more lax about DSLR cameras than music venues, but it definitely
depends on the team and arena. It all depends on the training they
give to the security staff.


Agreed, and it's that lack of consistency that's the problem. I can't
blame them for worrying about video at concerts since bootleggers will
stop at nothing. But stills? Are they really losing money because I
might shoot a few stills?
  #19  
Old March 30th 13, 02:08 PM posted to rec.photo.digital.slr-systems,rec.photo.digital
Wolfgang Weisselberg
external usenet poster
 
Posts: 5,285
Default Food for thought, camera access to events

Bowser wrote:

Agreed, and it's that lack of consistency that's the problem. I can't
blame them for worrying about video at concerts since bootleggers will
stop at nothing.


Yep, people pay lots and lots of money for shaky videos with
really bad audio. Especially when they can get much better
recordings for less, and legally too.

But stills? Are they really losing money because I
might shoot a few stills?


Of course: people will see how bad/drugged the performers look
after a few songs. That's really terrible, and doesn't match
their corporate image, so we really need the death penalty.

-Wolfgang
  #20  
Old March 30th 13, 11:56 PM posted to rec.photo.digital.slr-systems
Michael[_6_]
external usenet poster
 
Posts: 313
Default Food for thought, camera access to events

On 2013-03-25 09:10:35 +0000, Trevor said:

"Martin Brown" wrote in message
...
Watch the Olympic opening sequence to see how many morons think a puny
on camera flash can illuminate an olympic stadium at night time.


They have no idea how the flash works, and no idea how to turn it off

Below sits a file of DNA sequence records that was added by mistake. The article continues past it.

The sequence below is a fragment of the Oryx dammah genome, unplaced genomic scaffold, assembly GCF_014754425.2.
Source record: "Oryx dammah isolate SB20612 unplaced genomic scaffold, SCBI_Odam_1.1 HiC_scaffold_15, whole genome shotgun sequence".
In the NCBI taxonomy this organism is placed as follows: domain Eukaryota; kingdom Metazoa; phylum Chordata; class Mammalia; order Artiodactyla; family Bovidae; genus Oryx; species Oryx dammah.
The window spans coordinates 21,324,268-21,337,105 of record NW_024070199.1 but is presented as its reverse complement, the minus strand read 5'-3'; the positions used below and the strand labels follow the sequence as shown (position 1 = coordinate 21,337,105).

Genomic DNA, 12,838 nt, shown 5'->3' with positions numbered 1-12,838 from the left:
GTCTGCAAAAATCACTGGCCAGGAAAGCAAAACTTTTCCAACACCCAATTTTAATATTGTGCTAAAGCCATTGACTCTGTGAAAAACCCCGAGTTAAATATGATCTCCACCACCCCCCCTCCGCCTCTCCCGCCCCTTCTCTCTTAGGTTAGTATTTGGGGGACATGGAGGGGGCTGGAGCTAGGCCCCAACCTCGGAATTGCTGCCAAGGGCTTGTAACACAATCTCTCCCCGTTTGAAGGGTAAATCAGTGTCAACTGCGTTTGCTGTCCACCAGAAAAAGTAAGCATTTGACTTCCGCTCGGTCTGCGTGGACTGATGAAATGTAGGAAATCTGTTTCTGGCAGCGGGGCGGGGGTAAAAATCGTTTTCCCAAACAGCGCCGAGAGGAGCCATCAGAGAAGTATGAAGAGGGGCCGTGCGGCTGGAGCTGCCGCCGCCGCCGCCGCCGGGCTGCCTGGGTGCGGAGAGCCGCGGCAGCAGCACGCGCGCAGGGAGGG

anyway. Their camera is always set to auto, and simply fires the flash
in such circumstances, because it has no idea either.
Still remember the moon landings where millions of pictures of blank TV
sets were processed in the following weeks. The flash exposing the
cabinet just fine :-)
At least the morons get to see their mistakes immediately now, knowing
what (and how) to change is entirely another matter though!
And I can't count the number of times I've helped people with expensive
DSLR's that have no idea how to change even the most basic settings!
Their comment is always the same, "must read the manual one day". They
never do :-(

Trevor.


I've seen a lot of them taking flash photos of fireworks. That's double
stupidity.
--
Michael

 




Thread Tools
Display Modes

Posting Rules
You may not post new threads
You may not post replies
You may not post attachments
You may not edit your posts

vB code is On
Smilies are On
[IMG] code is On
HTML code is Off
Forum Jump

Similar Threads
Thread Thread Starter Forum Replies Last Post
Food for thought Alan Browne Digital SLR Cameras 21 October 28th 10 08:01 AM
$400 - $500 digital camera for indoor sporting events Rodrigo C. Digital Photography 0 October 20th 05 04:43 AM
Best digital camera- EASE, FACES, EVENTS Rebecca Webb Digital Photography 0 March 29th 05 06:08 PM
Best digital camera- EASE, FACES, EVENTS Rebecca Webb Digital Photography 0 March 29th 05 06:08 PM


All times are GMT +1. The time now is 02:15 PM.


Powered by vBulletin® Version 3.6.4
Copyright ©2000 - 2018, Jelsoft Enterprises Ltd.
Copyright 2004-2018 PhotoBanter.com.
The comments are property of their posters.